I’m taking the long way home again. I need a few more minutes — enough to get through The Cars’ Just What I Needed and, inexplicably, Laid by James. “You’re driving me crazy … when are you coming home?”
We’re running out of time. Just a couple of months left and we have so many chapters left to cover.
I’m seven months pregnant and I’m not craving pickles or ice cream (although both sound delicious). Instead, I’m craving music.
Like the songs we played on repeat in middle school: Green Day’s Welcome to Paradise, The Offspring’s Come Out and Play.
The songs I listened to in high school while driving alone on small town, star-filled nights with a CD-to-cassette adapter stuck in my ancient car radio. REM’s Crush With Eyeliner. The Breeders’ Cannonball. Veruca Salt’s Seether. Continue reading “2nd Trimester Playlist”
I’m seventeen weeks pregnant. Our baby is either the size of a white onion or a crème brûlée, depending on if I look at the Nurture or OviaPregnancy App.
Now I believe that morning sickness is Mother Nature’s way of distracting you from the shock of creating a new human. You’re so pre-occupied with feeling like shit that you don’t have time to ask yourself “Oh God, what have I done?!?!”. Continue reading “Seventeen Weeks. Should I worry?”
There is so much I don’t like about trying to get pregnant. Like the acronyms… TTC (trying to conceive), BFM (big fat negative), DPO (days past ovulation). I don’t like how easy it is to fall down a fertility rabbit hole online. I searched “IUI tips” on Pinterest and suddenly my feed is full of syrupy sweet IVF prayers and affirmations. I label each one “no longer relevant” as quickly as I could. I googled “implantation bleeding” and struck message boards that spooked me with their born-again-ism.
I don’t like how ignored I feel by conception narratives. I read a book about fertility nutrition by a Brooklyn-progressive “farmer’s daughter” and the whole vibe was so willfully straight and white it seemed to be trying to offend. Like the author only valued mirror images of her slim, pale self. So much evangelizing about raw milk. A proclamation about how your pregnancy will bring out a primordial protectiveness in your man.
And I don’t like having my life tie-dyed with uncertainty. The indecision that rose within me after round one was foreign and excruciating. I woke up the next morning certain I’m made a terrible mistake. I imagined this child hammering a stake between me and my wife. We’d break up. I’d be left a single parent, but worse: without mi amor para siempre. I cried to my wife and she smoothed my hair. That would not happen. Continue reading “Down By the Bay, Where the Watermelons Grow”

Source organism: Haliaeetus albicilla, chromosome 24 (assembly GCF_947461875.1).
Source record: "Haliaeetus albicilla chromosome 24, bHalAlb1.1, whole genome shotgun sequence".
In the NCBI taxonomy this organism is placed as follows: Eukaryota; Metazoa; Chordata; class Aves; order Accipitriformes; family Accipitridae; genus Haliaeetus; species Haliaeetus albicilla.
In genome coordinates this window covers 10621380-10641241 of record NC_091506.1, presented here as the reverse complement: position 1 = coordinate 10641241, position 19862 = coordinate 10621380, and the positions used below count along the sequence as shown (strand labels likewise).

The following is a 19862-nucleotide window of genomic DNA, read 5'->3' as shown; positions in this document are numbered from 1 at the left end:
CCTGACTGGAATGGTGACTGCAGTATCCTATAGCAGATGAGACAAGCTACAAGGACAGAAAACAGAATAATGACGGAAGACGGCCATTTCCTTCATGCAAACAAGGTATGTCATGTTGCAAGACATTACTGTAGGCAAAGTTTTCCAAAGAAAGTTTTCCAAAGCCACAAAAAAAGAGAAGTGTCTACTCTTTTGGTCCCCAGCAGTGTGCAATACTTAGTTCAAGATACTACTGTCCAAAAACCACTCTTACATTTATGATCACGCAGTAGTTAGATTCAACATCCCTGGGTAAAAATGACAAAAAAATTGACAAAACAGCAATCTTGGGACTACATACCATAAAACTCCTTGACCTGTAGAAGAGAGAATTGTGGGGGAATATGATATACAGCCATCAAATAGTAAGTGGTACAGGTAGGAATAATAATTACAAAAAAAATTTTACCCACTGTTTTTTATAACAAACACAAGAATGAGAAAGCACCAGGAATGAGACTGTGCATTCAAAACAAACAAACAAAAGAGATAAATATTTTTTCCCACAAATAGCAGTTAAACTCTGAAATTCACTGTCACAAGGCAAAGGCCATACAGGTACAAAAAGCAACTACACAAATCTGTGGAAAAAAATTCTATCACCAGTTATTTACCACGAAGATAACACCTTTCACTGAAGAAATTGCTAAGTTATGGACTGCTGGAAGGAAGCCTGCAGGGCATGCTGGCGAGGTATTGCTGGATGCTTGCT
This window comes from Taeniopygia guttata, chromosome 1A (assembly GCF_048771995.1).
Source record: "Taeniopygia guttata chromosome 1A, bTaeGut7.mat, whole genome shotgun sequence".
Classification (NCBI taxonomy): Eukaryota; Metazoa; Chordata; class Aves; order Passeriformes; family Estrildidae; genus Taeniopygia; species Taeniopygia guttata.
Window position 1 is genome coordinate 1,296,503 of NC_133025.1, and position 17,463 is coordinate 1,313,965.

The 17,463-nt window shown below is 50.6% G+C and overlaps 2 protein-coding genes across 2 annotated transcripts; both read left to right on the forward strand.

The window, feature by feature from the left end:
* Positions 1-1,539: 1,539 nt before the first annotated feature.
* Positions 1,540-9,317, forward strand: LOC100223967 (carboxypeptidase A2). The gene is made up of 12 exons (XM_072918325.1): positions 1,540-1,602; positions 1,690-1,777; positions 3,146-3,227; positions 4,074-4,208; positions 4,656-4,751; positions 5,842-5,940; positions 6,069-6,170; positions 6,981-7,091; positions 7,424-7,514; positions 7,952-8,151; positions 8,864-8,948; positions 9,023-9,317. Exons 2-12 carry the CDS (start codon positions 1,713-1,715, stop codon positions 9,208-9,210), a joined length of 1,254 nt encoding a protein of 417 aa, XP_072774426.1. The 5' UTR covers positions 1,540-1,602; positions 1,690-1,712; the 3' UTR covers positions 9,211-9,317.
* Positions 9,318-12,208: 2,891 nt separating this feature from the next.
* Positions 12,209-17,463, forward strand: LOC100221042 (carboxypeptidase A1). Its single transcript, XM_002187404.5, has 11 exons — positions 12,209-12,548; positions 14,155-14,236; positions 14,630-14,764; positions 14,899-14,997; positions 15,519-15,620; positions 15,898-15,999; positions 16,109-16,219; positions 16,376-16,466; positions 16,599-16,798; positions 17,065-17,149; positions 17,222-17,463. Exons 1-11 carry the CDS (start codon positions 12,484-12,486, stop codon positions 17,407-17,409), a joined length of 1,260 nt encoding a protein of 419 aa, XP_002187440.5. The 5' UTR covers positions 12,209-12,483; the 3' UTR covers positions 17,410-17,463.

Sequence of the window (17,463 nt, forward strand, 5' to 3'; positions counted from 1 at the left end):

It wasn’t the welcome we expected. It did become funny, but only after nothing bad happened.
My girlfriend and I flew to New York City on August 27, 2011. We took a red eye and and sleeping pills, but I barely closed my eyes the whole flight. We stumbled out of JFK and got struck dumb by the humidity, because we are weather weak Californians. Somehow we made it to our friend’s 4th story upper west side walk up and she suggested we take a walk to beat the jetlag. That’s when we saw them. Continue reading “sometimes I live in the country, sometimes I live in town, sometimes I take a great notion to jump in the river and drown”
Public transportation is an incubator for observations and revelations. At least it is for me.
This morning on the train, I listened to Malcolm Gladwell’s latest Revisionist History podcast, the third in his series on higher education. Suddenly, I was able to articulate my passion for public school, using language I hadn’t had before. Thanks, Revisionist History. Continue reading “My Kingdom for a Public School”
When time was ticking down to my brother’s wedding, and something threatened to go sideways, he’d say “can I just give you a thousand dollars?” That makes my brother sound reckless or douchey and he’s neither. He was a man beating a clock, hoping some Benjamins could keep trouble at bay.
There are 39 days until my own wedding and the temptation to start throwing money at problems is very real. What’s stopping me? You’d think it would be my bank account, but actually it’s my girlfriend. Continue reading “Can I Just Give You A Thousand Dollars?”
This time tomorrow I will be on a train headed to my hometown with a personal container of wine that looks not unlike a juice box. By my side will be my girlfriend — technically my “fiancee,” although neither of us have taken to that term. It’s a weird word.
A year ago, a train trip from London to Edinburgh ended up being a true highlight of our three city tour. We were the only Americans in our train car, which was a nice change of pace. There are a lot of Americans in London. I kept wanting to have “an authentic experience,” only to have an American accent indecorously interrupt my fantasy of a place. Continue reading “Thankstaking By Train”